Tourism is the Sultanate of Oman’s major “driving force” in the non-oil sector. It occupies a solid place in Vision 2040 as well as the 10th Five-Year Plan. Oman’s tourism sector is on the path to recovery after the setbacks faced due to the pandemic. The plans are in line with the programmes designed by the Ministry of Heritage and Tourism (MoHT) for 2022 and ahead. The biggest challenge in front of the Sultanate of Oman’s tourism sector post-Covid-19 is to re-establish itself as the best value-for-money tourism destination and to bring in more FDI through tourism.
The key performance indicators (KPIs) of the Sultanate of Oman’s Tourism Development are based on the country’s ambitious tourism development plans. The five KPIs are:
1) Attracting more tourists from various continents.
2) Delivering the best tourism services.
3) Inviting more private investors to the tourism sector.
4) Strategising advanced plans to get Oman’s tourism sector get noticed.
5) Creating more job opportunities for the local workforce.
The Sultanate of Oman has been attracting visitors from across the planet with its stunning landscape and diverse natural resources.
According to the tourism indicators for May 2022 released by National Centre for Statistics and Information (NCSI), the Sultanate of Oman received 794,000 travellers, mainly from the fellow GCC nations, India, Yemen, Germany and United Kingdom, while 1.5 million travellers had used the country’s airports as origin point by Q2, 2022, as the world countries started lifting Covid-19 restrictions and as tourism slowly started rebounding.
The Ministry of Heritage and Tourism (MoHT) has chalked out several plans to make the Sultanate of Oman the most sought-after destination for international tourists, and some of the projects are to develop tourism destinations, facilities and amenities in the governorates of, besides Muscat, Dhofar, South Al Sharqiyah, Musandam and Al Dakhiliyah followed by many other governorates.
These projects, formulated as part of Vision 2040 and the Tenth Five-Year Plan, envisage finding alternative sources of national income and reducing dependence on oil and oil products, aiming to attract RO 3 billion for various projects till the year 2023.
In the first phase of the plans, the ministry is developing tourist sites in the governorates of Muscat, Al Dakhiliyah, South Al Sharqiyah, Dhofar and Musandam, followed by the rest of the governorates.
According to statements issued by Omran (the Oman Tourism Development Company), it has signed a cooperation agreement with the office of the Governor of South Al Sharqiyah Q2 this year to develop the governorate into a major tourism hub divided into several phases. To achieve this, Omran will provide technical support and supervision for the implementation of projects across various parts of the governorate.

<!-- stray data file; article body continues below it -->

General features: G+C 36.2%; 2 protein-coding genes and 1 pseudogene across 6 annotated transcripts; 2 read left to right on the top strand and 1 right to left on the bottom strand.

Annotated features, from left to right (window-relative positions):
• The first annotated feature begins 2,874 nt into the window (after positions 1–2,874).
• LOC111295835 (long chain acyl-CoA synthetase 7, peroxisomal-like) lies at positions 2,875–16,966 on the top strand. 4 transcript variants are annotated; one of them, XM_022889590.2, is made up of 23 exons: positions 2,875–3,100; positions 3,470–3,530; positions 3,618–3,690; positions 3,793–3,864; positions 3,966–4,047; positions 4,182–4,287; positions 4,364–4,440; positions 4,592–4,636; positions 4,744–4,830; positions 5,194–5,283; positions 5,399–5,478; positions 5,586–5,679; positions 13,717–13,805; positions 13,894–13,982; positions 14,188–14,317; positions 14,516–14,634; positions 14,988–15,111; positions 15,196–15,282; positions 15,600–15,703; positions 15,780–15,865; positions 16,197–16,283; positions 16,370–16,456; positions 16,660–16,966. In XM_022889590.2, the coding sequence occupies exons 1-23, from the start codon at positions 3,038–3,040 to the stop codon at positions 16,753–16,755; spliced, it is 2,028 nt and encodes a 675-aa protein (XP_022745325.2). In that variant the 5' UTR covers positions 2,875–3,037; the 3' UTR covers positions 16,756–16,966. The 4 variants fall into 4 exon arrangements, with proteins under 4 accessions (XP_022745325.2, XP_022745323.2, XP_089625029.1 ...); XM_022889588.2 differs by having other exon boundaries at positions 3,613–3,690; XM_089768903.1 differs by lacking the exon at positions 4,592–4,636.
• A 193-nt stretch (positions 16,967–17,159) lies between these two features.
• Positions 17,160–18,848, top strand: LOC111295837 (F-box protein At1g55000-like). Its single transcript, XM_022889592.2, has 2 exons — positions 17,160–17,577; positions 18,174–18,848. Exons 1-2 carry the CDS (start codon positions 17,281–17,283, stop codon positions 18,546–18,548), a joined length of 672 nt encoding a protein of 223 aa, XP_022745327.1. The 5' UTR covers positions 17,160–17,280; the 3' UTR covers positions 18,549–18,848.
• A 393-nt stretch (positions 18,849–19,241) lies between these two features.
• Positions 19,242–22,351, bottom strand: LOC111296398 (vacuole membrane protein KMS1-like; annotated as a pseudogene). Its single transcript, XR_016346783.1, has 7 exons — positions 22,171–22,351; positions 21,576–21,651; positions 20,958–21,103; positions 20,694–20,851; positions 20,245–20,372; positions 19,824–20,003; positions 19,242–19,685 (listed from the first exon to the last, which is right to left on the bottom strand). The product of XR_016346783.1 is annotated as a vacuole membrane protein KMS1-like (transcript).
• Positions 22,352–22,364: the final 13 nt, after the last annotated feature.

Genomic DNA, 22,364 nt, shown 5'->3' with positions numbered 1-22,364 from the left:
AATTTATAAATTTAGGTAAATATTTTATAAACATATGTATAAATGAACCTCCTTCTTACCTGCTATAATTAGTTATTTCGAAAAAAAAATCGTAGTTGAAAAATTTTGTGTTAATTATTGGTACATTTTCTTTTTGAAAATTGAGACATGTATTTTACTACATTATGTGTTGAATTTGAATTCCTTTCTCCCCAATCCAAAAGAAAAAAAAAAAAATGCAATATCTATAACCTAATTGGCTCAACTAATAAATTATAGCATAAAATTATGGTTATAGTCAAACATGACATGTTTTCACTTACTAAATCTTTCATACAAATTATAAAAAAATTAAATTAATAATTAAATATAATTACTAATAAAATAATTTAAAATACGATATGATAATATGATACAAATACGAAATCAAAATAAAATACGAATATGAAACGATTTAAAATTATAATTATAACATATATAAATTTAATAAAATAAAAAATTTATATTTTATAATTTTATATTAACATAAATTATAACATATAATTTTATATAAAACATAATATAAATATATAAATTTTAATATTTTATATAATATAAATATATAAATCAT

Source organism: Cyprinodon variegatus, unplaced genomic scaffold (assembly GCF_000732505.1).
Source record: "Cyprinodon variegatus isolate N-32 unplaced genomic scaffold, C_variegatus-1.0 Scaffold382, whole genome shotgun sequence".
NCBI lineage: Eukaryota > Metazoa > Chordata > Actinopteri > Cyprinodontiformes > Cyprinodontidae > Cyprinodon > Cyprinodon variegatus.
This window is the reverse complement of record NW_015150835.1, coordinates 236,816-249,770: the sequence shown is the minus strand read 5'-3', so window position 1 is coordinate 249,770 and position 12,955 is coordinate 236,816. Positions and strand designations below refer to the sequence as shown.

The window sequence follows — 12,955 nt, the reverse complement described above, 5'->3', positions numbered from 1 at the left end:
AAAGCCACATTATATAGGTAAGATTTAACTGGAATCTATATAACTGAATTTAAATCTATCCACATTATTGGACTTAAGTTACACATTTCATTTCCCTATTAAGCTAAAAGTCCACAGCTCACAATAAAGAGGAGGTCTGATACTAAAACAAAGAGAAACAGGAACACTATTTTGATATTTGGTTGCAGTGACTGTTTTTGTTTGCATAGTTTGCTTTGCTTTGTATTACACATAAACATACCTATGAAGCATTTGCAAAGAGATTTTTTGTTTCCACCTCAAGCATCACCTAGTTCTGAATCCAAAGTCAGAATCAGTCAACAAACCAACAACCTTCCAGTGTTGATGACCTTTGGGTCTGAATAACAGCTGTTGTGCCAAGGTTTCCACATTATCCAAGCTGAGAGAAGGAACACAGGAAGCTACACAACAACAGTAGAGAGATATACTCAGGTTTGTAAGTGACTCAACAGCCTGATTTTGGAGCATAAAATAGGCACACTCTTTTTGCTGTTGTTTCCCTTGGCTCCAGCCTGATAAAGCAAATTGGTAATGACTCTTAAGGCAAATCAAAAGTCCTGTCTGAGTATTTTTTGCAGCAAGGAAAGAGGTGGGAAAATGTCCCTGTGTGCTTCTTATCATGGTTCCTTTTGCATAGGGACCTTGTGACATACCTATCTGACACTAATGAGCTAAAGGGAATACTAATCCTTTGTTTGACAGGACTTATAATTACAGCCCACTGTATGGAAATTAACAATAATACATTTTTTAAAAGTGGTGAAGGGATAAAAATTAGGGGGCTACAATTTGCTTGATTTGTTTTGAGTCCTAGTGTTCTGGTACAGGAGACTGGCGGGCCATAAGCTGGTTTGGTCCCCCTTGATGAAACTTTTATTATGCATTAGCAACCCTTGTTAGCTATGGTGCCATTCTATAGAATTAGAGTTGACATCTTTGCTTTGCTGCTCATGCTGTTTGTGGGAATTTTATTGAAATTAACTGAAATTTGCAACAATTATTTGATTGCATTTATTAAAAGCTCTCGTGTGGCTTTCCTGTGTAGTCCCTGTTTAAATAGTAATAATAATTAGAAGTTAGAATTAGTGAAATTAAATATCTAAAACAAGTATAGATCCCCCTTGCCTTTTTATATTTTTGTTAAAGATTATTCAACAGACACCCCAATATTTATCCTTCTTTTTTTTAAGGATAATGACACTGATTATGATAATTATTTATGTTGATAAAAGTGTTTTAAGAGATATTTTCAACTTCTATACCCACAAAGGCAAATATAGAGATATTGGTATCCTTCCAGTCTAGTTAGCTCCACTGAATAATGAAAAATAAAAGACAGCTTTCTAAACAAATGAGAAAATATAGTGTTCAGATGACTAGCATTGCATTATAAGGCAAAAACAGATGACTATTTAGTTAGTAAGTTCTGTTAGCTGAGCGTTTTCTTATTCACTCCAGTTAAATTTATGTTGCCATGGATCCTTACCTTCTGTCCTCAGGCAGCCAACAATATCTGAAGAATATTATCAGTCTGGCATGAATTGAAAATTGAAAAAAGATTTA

A vast park in the Suwayh area on an area of more than 65,000 sqm and another park in Al Ashkharah over a land size of 14,000 sqm will be developed as part of the first phase. This is in addition to the ambitious plans of developing several tourist destinations in Dhofar, thanks to the mutual agreement between the Ministry of Heritage and Tourism and Omran.
INTEGRATED TOURISM COMPLEXES
The Sultanate of Oman has nearly 21 integrated tourism complex projects, of which 11 are on government lands owned by the Ministry of Heritage and Tourism, and five development agreements already signed for these complexes and eight usufruct contracts.
Out of the ten projects on private lands, two are in the process of implementation, and development agreements have been signed for four of them.
One of the major players in attracting and retaining tourists year after year is the hospitality sector, and these hotels are upgrading their services and offers with a mission to improve their positioning in the post-Covid era. The hospitality sector, along with the tourism sector, faced major setbacks in 2020 and 2021. However, hotels are reporting a massive turnout and surging revenues during what is termed as ‘revenge travel’ by IATA, which brought in nearly RO 13 million in revenues, a commendable figure compared to the RO 4 million reported during the same period last year. Hotel occupancy rates stood at an average of 42.8 per cent in comparison with 24 per cent in 2021, and over 140,000 guests stayed in hotels during Q2 this year compared to 68,000 in the same period last year, an increase of 105 per cent.
One of the major chunks of Oman tourism is cruise tourism which brings in thousands of visitors from across the world to the Sultanate of Oman during its nearly 3 months winter tourist season. This season witnesses nearly 300 visits of vessels sailing along the Sultanate carrying tens of thousands of tourists from different countries of the world.
The MoHT plays a major role in the development of this type of international tourism in coordination with the government and private sectors and international companies owning and operating these cruise ships.
The liners that dock at the Port Sultan Qaboos and the PSQ in 2019 alone had hosted 166 vessel visits, while the Port of Salalah welcomed nearly 71 visits, and Khasab Port 73 visits, according to statistics from the MoHT. These cruise liners also visit Muscat, Dhofar and Musandam, and sometimes more than once.
Reports suggest that the Sultanate of Oman has already attracted RO 1.7 billion in tourism investments out of a planned RO 3 billion between 2021 and 2023, and all these plans of the MoHT to make the country a truly unique tourism location looks up to taking advantage of the characteristics of a premier tourist destination and attracting newer segments of the society and becoming a key player in the GDP of a country that aims at diversifying its national economy.